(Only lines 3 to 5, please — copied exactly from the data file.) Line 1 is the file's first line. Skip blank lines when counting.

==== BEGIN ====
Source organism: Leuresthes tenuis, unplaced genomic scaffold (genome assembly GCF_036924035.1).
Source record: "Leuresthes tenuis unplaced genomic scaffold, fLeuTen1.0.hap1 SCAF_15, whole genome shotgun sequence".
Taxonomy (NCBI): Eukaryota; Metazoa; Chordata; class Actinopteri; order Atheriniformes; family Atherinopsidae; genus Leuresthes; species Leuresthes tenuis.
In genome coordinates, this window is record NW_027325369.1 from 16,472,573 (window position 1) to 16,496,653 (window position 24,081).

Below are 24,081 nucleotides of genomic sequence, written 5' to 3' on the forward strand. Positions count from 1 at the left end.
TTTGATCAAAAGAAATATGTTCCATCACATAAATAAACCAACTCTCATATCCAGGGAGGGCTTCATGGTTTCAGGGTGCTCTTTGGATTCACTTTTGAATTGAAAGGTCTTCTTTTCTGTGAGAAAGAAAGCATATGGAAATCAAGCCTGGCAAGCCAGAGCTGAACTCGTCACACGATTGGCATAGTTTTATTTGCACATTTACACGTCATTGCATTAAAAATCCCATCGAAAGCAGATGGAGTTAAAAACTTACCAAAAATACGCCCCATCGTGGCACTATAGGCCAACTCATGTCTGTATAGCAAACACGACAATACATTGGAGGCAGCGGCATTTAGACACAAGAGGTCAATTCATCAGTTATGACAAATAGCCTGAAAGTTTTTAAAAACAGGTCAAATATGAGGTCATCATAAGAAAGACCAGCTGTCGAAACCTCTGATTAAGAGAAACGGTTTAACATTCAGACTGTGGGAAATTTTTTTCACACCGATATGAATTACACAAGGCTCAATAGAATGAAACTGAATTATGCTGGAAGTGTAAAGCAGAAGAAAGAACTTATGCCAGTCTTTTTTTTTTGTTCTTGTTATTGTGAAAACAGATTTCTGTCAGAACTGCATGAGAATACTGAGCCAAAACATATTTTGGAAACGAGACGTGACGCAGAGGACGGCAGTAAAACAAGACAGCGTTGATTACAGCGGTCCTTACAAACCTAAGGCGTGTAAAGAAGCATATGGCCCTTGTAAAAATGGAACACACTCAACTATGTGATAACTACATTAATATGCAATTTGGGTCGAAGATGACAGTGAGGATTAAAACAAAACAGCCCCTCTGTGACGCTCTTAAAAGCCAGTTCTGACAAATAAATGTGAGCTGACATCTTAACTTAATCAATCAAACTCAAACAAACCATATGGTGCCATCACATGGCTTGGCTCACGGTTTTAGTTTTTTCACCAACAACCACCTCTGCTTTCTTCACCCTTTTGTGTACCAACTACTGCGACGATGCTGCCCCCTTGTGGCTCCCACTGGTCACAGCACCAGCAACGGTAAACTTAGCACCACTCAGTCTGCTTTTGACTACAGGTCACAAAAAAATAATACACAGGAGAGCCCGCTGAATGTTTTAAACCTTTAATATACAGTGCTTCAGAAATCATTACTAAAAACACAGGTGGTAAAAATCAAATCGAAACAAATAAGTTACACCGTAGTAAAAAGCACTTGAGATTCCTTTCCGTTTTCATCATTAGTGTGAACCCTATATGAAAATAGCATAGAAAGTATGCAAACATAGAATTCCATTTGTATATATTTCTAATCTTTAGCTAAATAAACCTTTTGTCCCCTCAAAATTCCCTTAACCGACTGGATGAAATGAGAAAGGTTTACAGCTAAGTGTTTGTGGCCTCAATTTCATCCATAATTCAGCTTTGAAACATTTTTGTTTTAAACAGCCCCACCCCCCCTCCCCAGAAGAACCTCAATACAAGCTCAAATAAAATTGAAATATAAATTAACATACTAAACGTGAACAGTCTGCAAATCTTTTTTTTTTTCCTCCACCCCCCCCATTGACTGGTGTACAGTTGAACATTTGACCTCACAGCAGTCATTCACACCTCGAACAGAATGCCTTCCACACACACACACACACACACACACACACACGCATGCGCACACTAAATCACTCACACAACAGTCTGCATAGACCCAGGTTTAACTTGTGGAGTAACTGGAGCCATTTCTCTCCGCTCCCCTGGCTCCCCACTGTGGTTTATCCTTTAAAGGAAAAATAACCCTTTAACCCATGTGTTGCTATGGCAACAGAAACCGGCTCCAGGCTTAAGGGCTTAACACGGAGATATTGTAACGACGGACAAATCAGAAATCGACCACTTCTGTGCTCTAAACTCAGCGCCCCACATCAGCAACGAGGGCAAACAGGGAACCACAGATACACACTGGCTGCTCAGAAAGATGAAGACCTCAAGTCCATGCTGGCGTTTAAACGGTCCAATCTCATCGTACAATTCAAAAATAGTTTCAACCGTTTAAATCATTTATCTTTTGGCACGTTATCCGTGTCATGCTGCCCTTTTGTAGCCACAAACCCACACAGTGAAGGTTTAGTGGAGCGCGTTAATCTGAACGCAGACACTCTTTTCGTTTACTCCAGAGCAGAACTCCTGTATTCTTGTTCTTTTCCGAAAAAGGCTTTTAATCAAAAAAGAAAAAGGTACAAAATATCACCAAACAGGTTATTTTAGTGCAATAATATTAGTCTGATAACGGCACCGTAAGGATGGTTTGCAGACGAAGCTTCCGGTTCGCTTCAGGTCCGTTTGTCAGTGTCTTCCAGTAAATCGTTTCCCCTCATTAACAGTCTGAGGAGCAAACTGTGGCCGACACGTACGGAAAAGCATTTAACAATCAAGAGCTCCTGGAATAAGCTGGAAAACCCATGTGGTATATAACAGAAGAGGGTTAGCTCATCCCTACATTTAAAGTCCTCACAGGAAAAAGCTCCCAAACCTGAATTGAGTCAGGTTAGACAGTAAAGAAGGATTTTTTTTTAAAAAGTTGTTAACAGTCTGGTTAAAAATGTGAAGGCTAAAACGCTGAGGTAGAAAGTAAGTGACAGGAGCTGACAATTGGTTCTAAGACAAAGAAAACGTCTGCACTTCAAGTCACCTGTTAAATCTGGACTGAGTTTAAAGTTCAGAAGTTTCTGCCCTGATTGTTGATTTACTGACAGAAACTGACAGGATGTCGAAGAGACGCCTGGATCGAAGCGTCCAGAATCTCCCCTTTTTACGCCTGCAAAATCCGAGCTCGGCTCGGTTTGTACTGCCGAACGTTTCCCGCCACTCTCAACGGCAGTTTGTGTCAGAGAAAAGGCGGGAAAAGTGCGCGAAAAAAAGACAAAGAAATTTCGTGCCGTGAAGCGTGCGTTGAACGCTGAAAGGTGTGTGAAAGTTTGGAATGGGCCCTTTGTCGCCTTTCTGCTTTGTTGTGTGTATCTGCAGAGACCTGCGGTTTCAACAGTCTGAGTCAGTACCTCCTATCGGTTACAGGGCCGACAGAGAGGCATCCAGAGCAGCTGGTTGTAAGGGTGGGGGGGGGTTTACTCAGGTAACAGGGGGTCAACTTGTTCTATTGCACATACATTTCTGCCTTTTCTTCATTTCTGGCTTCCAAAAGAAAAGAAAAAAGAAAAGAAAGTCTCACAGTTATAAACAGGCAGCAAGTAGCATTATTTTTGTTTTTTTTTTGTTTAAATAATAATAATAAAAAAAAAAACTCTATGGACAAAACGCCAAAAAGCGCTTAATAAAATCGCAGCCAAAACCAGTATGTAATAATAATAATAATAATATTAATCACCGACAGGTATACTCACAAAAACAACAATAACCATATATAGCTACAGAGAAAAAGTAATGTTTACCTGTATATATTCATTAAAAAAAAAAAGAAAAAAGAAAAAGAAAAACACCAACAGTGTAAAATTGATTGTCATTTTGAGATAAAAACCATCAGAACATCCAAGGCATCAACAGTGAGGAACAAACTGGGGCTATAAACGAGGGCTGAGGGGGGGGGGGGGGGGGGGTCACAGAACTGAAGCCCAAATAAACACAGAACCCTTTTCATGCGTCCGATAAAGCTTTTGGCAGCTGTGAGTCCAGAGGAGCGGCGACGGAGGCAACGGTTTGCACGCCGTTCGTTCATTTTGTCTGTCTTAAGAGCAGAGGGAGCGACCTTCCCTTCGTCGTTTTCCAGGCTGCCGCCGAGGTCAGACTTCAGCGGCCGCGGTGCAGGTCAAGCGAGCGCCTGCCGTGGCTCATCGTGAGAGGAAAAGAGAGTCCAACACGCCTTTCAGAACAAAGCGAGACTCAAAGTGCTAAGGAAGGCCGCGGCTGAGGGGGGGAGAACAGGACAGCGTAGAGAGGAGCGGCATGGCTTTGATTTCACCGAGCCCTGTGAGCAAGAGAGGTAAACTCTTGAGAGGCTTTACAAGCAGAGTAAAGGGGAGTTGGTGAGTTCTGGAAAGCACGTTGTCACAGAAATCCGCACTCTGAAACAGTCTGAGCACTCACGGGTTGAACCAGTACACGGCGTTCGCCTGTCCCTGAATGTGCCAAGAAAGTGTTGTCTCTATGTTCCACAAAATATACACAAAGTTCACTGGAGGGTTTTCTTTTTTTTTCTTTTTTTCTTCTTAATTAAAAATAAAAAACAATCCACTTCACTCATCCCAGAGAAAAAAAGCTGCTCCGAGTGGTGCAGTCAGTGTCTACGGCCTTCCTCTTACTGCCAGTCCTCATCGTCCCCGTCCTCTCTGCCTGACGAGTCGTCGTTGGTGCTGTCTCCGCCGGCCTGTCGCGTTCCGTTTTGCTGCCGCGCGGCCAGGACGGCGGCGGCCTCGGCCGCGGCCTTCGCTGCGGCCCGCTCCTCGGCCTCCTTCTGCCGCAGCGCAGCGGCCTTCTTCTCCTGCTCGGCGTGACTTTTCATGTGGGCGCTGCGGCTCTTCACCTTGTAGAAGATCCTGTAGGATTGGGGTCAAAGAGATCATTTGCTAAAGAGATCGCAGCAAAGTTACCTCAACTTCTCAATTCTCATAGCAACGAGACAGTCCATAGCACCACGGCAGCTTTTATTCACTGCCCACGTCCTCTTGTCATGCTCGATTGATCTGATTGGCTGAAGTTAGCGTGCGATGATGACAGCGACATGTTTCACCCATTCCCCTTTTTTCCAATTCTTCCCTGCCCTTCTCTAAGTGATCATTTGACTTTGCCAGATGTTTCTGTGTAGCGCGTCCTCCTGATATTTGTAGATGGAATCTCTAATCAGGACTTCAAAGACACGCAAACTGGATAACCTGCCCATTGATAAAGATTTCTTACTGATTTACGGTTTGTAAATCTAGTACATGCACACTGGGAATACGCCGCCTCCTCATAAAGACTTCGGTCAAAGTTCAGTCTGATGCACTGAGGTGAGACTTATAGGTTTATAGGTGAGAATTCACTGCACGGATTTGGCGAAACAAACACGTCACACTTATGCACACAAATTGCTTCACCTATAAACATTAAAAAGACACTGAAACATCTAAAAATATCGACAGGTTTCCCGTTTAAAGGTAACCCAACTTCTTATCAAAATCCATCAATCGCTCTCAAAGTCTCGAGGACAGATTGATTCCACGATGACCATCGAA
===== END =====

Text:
Taxonomy (NCBI): Eukaryota; Metazoa; Chordata; class Actinopteri; order Atheriniformes; family Atherinopsidae; genus Leuresthes; species Leuresthes tenuis.
In genome coordinates, this window is record NW_027325369.1 from 16,472,573 (window position 1) to 16,496,653 (window position 24,081).

Below are 24,081 nucleotides of genomic sequence, written 5' to 3' on the forward strand. Positions count from 1 at the left end.